Welcome back. The Tallgrass Prairie Preserve in Osage County represents mother nature at her finest and back in the 1980s several people had the vision to protect it, one of whom passed away last week. The Tallgrass Prairie is just one small piece of his legacy. Born on July 13, 1931 in Enid, Oklahoma, he graduated from high school in Hominy, Oklahoma before getting a B.S. in Animal Science from OSU. After college he served in the Army where he attained the rank of 2nd Lieutenant and was stationed in Germany as an artillery officer. After his service to our country he earned an MBA from Stanford University in 1957 and went to work in a Kansas City bank for several years before moving back home to Hominy.

During the following years he built a ranch, got married, became the devoted father of four kids and was elected chairman of a local bank, all while learning the ins and outs of the oil business. Generous with his time and money, he served on the boards of many organizations, both statewide and national, and the list of his honors and awards could take up half my column. The Cattleman’s Hall of Fame, the OSU Hall of Fame, the Oklahoma Hall of Fame and the Western Heritage Center’s Hall of Great Westerners are just a few of the organizations which recognized his accomplishments and friends the list goes on.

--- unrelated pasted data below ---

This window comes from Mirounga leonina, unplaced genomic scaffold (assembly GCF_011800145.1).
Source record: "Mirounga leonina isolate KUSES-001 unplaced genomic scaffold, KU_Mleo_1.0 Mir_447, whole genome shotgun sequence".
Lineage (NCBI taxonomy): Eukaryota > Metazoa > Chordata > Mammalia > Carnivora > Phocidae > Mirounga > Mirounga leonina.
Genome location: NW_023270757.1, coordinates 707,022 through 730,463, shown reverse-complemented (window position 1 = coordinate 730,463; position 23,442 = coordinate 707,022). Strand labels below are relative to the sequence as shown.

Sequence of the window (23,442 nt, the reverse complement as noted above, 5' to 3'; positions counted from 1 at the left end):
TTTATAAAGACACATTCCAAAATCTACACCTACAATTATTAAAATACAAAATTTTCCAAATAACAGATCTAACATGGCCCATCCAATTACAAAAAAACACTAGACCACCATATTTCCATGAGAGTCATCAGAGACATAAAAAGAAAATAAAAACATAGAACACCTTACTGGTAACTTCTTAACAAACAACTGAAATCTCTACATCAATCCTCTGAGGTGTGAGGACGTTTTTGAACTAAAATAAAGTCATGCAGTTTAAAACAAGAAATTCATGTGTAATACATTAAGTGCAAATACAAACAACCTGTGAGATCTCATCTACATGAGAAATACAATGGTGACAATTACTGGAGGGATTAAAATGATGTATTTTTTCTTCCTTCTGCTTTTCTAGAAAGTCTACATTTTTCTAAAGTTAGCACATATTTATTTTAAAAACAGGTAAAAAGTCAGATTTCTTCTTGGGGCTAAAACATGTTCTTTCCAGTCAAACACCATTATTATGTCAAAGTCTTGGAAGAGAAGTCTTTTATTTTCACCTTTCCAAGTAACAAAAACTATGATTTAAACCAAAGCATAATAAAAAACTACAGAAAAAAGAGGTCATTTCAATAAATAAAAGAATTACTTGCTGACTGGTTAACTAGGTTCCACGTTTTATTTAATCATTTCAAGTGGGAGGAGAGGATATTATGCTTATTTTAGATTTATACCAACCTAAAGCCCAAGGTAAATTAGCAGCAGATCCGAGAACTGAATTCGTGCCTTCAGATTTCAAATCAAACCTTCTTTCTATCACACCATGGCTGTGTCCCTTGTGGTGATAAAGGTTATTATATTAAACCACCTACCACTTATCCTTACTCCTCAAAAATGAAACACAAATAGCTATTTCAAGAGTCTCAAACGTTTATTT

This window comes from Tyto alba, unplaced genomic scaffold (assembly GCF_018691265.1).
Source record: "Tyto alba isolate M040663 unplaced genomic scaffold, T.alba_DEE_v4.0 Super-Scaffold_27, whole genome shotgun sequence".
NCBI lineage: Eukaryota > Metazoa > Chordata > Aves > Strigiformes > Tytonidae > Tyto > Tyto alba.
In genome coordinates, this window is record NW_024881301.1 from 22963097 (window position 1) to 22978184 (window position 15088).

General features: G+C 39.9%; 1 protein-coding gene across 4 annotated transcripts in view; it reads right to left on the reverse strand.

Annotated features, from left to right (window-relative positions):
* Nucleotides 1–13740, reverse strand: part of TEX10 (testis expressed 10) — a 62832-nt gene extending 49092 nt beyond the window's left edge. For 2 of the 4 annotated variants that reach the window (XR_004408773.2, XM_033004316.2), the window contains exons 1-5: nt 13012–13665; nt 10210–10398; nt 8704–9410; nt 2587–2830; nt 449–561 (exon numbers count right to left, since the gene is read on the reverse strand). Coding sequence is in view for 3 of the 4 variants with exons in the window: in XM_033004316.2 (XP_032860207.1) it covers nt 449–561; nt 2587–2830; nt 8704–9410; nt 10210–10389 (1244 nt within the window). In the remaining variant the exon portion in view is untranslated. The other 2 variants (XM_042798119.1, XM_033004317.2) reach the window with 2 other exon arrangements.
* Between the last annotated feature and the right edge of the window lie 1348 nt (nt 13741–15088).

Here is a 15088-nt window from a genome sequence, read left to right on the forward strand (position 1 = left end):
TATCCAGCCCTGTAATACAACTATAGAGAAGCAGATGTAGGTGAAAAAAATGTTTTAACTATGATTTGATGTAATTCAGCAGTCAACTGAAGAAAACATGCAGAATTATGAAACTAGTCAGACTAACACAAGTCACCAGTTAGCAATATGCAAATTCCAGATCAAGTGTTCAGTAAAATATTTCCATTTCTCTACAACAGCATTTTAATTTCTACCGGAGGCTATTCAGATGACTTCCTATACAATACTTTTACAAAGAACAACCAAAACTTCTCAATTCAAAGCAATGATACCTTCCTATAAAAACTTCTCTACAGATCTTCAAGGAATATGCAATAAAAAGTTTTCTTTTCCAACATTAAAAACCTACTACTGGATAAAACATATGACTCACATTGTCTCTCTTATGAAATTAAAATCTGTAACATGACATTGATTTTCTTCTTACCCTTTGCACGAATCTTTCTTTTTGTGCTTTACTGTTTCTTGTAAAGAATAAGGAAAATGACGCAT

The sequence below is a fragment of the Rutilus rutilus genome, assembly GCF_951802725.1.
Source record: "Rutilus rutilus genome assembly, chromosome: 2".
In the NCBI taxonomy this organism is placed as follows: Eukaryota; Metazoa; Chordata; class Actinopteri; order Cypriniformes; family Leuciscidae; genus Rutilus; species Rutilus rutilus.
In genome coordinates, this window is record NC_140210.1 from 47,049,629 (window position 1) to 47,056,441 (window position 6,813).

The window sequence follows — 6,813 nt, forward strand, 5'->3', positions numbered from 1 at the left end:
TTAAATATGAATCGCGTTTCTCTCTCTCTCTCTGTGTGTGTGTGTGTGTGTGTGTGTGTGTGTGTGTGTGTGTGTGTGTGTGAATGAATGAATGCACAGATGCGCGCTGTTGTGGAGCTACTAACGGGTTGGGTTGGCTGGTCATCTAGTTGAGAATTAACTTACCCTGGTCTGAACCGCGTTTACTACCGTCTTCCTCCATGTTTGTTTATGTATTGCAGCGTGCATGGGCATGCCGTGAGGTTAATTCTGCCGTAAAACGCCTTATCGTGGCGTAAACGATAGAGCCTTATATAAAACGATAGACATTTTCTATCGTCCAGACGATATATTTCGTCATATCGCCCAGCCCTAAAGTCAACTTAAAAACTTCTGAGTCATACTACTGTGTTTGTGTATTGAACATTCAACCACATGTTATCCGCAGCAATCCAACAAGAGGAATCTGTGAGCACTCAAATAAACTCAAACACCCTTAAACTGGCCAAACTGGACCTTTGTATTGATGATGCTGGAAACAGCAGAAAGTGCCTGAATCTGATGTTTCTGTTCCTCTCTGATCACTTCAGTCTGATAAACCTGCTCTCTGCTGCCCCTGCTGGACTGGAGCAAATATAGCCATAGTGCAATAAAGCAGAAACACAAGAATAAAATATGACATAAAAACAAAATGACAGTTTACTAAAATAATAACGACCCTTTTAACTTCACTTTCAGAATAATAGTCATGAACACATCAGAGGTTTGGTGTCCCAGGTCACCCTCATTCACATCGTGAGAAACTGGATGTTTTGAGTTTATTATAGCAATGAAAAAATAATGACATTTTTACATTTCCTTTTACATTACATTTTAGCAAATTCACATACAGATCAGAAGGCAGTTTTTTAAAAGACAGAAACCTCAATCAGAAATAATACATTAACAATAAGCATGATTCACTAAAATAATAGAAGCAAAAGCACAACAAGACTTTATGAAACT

You may have guessed who I’m talking about by now and you may also wonder how I know so much about this “legend.” I don’t use that word very often but it is appropriate for Frederick Ford Drummond, a man I had the honor to have known personally.  Yes, this humble man was who friends with most everyone he met, has died.

I had several lunches and dinners with Frederick at social events even going on a couple of trail rides with him. He was one of those guys who from the very first time you met him felt like he was your lifelong friend. We’ve lost several exceptional men and women in this area lately and Frederick is another. If you want to learn more about him check out his obituary which was published in the Tulsa World on October 20th and the original Drummond Family Home in Hominy is a museum and it’s a great little road trip that I think you’ll enjoy.